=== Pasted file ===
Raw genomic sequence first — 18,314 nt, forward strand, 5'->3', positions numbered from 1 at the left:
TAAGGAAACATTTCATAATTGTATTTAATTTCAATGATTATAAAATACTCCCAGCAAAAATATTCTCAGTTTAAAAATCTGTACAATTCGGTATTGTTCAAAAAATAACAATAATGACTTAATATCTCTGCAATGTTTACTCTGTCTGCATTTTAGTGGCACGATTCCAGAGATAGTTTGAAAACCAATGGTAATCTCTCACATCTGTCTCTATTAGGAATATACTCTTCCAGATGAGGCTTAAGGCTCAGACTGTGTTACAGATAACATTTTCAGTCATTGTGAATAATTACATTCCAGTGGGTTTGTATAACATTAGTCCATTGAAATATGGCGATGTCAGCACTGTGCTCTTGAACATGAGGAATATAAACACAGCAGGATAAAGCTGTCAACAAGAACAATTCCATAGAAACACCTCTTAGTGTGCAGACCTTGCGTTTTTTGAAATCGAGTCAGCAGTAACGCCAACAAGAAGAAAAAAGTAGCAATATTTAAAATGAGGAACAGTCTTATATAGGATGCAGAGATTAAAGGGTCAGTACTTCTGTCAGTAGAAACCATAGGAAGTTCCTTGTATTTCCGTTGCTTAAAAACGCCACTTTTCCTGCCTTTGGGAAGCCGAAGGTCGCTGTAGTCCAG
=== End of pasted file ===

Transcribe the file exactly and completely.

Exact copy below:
Raw genomic sequence first — 18,314 nt, forward strand, 5'->3', positions numbered from 1 at the left:
TAAGGAAACATTTCATAATTGTATTTAATTTCAATGATTATAAAATACTCCCAGCAAAAATATTCTCAGTTTAAAAATCTGTACAATTCGGTATTGTTCAAAAAATAACAATAATGACTTAATATCTCTGCAATGTTTACTCTGTCTGCATTTTAGTGGCACGATTCCAGAGATAGTTTGAAAACCAATGGTAATCTCTCACATCTGTCTCTATTAGGAATATACTCTTCCAGATGAGGCTTAAGGCTCAGACTGTGTTACAGATAACATTTTCAGTCATTGTGAATAATTACATTCCAGTGGGTTTGTATAACATTAGTCCATTGAAATATGGCGATGTCAGCACTGTGCTCTTGAACATGAGGAATATAAACACAGCAGGATAAAGCTGTCAACAAGAACAATTCCATAGAAACACCTCTTAGTGTGCAGACCTTGCGTTTTTTGAAATCGAGTCAGCAGTAACGCCAACAAGAAGAAAAAAGTAGCAATATTTAAAATGAGGAACAGTCTTATATAGGATGCAGAGATTAAAGGGTCAGTACTTCTGTCAGTAGAAACCATAGGAAGTTCCTTGTATTTCCGTTGCTTAAAAACGCCACTTTTCCTGCCTTTGGGAAGCCGAAGGTCGCTGTAGTCCAG